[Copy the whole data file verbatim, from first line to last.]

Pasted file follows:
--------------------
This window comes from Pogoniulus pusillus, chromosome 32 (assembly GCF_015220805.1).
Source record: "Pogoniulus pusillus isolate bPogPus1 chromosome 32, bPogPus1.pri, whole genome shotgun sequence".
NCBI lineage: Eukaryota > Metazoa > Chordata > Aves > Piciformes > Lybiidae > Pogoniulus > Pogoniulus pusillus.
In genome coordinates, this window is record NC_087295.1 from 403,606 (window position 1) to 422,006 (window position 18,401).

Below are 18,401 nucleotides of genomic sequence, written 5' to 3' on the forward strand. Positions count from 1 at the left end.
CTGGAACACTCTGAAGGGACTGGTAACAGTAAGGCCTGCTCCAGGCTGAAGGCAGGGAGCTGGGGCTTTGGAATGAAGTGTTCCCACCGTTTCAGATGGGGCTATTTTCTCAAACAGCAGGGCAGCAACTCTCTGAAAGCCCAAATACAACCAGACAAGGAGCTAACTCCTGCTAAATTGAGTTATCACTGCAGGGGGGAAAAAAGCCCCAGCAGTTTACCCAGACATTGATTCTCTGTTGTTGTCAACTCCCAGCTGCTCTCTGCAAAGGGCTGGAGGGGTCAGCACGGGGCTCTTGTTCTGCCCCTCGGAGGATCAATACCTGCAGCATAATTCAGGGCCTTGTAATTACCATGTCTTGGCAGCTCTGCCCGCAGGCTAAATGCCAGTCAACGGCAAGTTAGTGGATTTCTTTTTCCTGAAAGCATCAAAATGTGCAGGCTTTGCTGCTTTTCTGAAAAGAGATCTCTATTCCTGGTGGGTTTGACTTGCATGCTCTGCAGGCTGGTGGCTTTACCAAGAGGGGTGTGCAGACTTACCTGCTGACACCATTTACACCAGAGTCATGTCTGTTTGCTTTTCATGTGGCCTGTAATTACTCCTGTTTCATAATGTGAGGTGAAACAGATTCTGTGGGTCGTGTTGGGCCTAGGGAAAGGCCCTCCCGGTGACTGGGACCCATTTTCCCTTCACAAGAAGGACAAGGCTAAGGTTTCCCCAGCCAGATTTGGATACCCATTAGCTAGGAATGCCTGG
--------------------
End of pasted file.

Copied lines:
This window comes from Pogoniulus pusillus, chromosome 32 (assembly GCF_015220805.1).
Source record: "Pogoniulus pusillus isolate bPogPus1 chromosome 32, bPogPus1.pri, whole genome shotgun sequence".
NCBI lineage: Eukaryota > Metazoa > Chordata > Aves > Piciformes > Lybiidae > Pogoniulus > Pogoniulus pusillus.
In genome coordinates, this window is record NC_087295.1 from 403,606 (window position 1) to 422,006 (window position 18,401).

Below are 18,401 nucleotides of genomic sequence, written 5' to 3' on the forward strand. Positions count from 1 at the left end.
CTGGAACACTCTGAAGGGACTGGTAACAGTAAGGCCTGCTCCAGGCTGAAGGCAGGGAGCTGGGGCTTTGGAATGAAGTGTTCCCACCGTTTCAGATGGGGCTATTTTCTCAAACAGCAGGGCAGCAACTCTCTGAAAGCCCAAATACAACCAGACAAGGAGCTAACTCCTGCTAAATTGAGTTATCACTGCAGGGGGGAAAAAAGCCCCAGCAGTTTACCCAGACATTGATTCTCTGTTGTTGTCAACTCCCAGCTGCTCTCTGCAAAGGGCTGGAGGGGTCAGCACGGGGCTCTTGTTCTGCCCCTCGGAGGATCAATACCTGCAGCATAATTCAGGGCCTTGTAATTACCATGTCTTGGCAGCTCTGCCCGCAGGCTAAATGCCAGTCAACGGCAAGTTAGTGGATTTCTTTTTCCTGAAAGCATCAAAATGTGCAGGCTTTGCTGCTTTTCTGAAAAGAGATCTCTATTCCTGGTGGGTTTGACTTGCATGCTCTGCAGGCTGGTGGCTTTACCAAGAGGGGTGTGCAGACTTACCTGCTGACACCATTTACACCAGAGTCATGTCTGTTTGCTTTTCATGTGGCCTGTAATTACTCCTGTTTCATAATGTGAGGTGAAACAGATTCTGTGGGTCGTGTTGGGCCTAGGGAAAGGCCCTCCCGGTGACTGGGACCCATTTTCCCTTCACAAGAAGGACAAGGCTAAGGTTTCCCCAGCCAGATTTGGATACCCATTAGCTAGGAATGCCTGG